More support required to run for council seat

New bylaw requires 10 signatures to support candidacy

It’s going to be tougher to get your name on the ballot to run for one of those $43,000 part-time jobs on Maple Ridge council.

Other the other hand, it could be easier to vote, thanks to changes to municipal election laws made by the province.

Chief election officer Ceri Marlo said the number of days people can vote at advance polls before the Nov. 15 civic election could increase from the present two days following council’s OK of the General Local Government Election Bylaw.

The bylaw received three readings Tuesday.

As well, if the bylaw gets fourth reading and is adopted at a future meeting, it will be tougher to get on the ballot.

Instead of only two supporters signing a candidate’s nomination form, now he or she will have to collect 10 names.

The effect could be to reduce the number of candidates in the election. During the 2011 campaign, 28 people ran for one of the six spots on council.

Increasing the number of nominators to 10 will also bring Maple Ridge into line with the City of Pitt Meadows requirements.

Four-time municipal candidate Graham Mowatt likes that.

“Great idea,” he said Tuesday.

And he’d like to bolster them even further.

Mowatt proposed Tuesday that candidates be required to put up a $100 deposit, as allowed under the legislation. If candidates receive less than 50 per cent of the number of the winning vote, they then forfeit that deposit, with the proceeds going to the Friends in Need Food Bank.

He also suggested that council add referendum questions to the ballot as a way of increasing voter interest and turnout.

People could even submit such questions and the most popular ones could be added to the ballot.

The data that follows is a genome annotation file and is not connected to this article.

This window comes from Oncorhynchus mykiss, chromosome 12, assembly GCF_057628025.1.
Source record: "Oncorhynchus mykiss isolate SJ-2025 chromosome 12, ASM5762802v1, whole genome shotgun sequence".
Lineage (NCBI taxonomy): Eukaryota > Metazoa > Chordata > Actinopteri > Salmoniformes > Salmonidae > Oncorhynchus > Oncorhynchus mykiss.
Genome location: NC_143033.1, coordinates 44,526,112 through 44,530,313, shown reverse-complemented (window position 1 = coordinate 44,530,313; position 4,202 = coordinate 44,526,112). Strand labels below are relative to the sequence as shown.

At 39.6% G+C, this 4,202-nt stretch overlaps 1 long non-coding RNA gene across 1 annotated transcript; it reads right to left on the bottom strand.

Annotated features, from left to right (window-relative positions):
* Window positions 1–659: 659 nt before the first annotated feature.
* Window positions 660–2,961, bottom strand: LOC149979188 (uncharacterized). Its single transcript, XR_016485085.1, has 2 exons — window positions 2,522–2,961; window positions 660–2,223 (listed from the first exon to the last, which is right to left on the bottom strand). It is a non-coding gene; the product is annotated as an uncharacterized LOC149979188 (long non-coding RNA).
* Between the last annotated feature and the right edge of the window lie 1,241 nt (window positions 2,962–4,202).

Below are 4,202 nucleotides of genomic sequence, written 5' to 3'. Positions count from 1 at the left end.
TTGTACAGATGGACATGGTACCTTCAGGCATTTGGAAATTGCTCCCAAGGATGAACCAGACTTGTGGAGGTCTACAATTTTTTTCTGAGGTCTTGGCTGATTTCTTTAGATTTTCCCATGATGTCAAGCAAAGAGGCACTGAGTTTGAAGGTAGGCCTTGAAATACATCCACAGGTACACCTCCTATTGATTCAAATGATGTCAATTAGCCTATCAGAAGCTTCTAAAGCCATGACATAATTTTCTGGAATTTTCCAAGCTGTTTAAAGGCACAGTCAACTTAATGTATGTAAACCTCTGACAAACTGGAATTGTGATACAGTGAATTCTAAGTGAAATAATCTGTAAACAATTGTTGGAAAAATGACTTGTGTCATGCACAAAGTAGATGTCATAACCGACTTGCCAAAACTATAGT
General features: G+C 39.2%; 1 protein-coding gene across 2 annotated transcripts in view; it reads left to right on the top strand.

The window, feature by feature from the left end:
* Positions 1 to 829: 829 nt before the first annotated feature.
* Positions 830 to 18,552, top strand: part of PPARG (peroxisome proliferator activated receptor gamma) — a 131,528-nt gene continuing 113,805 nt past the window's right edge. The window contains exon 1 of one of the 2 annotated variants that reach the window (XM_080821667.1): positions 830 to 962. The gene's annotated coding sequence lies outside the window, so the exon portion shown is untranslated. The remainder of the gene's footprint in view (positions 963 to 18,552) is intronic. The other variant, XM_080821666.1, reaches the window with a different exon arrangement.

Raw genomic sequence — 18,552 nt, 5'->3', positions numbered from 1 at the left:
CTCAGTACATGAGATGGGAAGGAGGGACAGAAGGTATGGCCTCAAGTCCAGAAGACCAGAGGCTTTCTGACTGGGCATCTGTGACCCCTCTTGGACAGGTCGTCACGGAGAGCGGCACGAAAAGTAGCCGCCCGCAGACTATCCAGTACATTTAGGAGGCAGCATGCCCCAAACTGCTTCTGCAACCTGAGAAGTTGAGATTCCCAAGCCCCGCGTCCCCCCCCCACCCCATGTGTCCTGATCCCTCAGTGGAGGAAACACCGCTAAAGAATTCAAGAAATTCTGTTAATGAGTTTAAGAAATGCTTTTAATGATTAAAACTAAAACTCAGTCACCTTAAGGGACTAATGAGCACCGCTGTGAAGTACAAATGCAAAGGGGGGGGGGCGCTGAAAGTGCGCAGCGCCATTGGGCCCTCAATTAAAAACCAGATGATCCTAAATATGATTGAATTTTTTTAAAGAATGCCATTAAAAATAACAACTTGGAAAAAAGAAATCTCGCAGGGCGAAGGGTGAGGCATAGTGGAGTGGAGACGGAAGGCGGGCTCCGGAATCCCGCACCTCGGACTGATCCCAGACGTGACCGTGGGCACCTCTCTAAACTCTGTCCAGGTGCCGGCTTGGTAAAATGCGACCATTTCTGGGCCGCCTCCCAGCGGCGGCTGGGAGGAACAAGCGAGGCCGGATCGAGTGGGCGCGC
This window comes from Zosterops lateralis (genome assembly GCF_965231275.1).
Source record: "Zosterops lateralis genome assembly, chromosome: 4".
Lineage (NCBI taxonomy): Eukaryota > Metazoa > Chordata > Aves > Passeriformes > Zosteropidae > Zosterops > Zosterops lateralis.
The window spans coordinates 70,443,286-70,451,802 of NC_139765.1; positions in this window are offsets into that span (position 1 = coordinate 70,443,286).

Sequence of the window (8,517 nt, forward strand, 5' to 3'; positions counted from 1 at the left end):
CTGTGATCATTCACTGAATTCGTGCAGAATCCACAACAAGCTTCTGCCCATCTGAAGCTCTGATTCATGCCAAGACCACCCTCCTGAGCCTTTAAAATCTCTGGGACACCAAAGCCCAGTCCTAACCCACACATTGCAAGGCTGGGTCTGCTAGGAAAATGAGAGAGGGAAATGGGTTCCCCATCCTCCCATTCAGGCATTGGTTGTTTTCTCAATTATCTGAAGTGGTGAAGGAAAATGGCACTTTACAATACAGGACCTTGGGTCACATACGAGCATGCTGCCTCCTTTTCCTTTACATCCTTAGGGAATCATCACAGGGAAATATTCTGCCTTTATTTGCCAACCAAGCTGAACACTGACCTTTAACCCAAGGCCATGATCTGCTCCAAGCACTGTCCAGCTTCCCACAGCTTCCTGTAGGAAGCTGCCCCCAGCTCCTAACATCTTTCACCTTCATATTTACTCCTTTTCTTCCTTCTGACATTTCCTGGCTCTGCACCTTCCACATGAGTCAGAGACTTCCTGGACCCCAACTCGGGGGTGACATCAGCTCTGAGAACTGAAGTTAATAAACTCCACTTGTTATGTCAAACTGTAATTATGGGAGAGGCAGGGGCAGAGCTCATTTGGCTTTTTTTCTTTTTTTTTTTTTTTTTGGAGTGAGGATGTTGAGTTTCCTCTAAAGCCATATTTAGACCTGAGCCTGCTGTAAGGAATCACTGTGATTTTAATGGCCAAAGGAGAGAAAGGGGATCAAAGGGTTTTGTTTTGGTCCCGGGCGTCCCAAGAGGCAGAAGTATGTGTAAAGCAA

“To me, what a neat way for a new council to get an idea of what people want.”

Mowatt has tried three times for a seat on council and is currently running for mayor against incumbent Ernie Daykin, Coun. Mike Morden and newcomer Tyler Shymkiw.

He wanted council to table the bylaw until the fall to allow enough time for people to make other suggestions about how to improve voter turnout.

“You’re trying to get people to participate. Well, at least give them a bit of time to do so. What’s the rush?”

Marlo said last year, voter turnout in Maple Ridge was about 25 per cent, and that wasn’t the lowest in the Metro Vancouver area.

This year, 53,745 people are eligible to vote in Maple Ridge’s elections.

Another change to municipal elections requires candidates to file their campaign disclosure forms within 90 days of the election, instead of the current 120 days.

Those forms now must be sent to Elections B.C., rather than filed with municipal hall.

Councillors will also be running for four-year terms rather than three-year terms.

Maple Ridge wants to increase voter turnout and has launched an advertising and social media campaign, giving candidates the chance of submitting a picture and brief profile, which the district could put on its website.

Candidates for municipal and school board elections will have to register with Elections B.C. and report donations of $50 or more.

However, campaign spending limits won’t be implemented until the subsequent election, four years from now.


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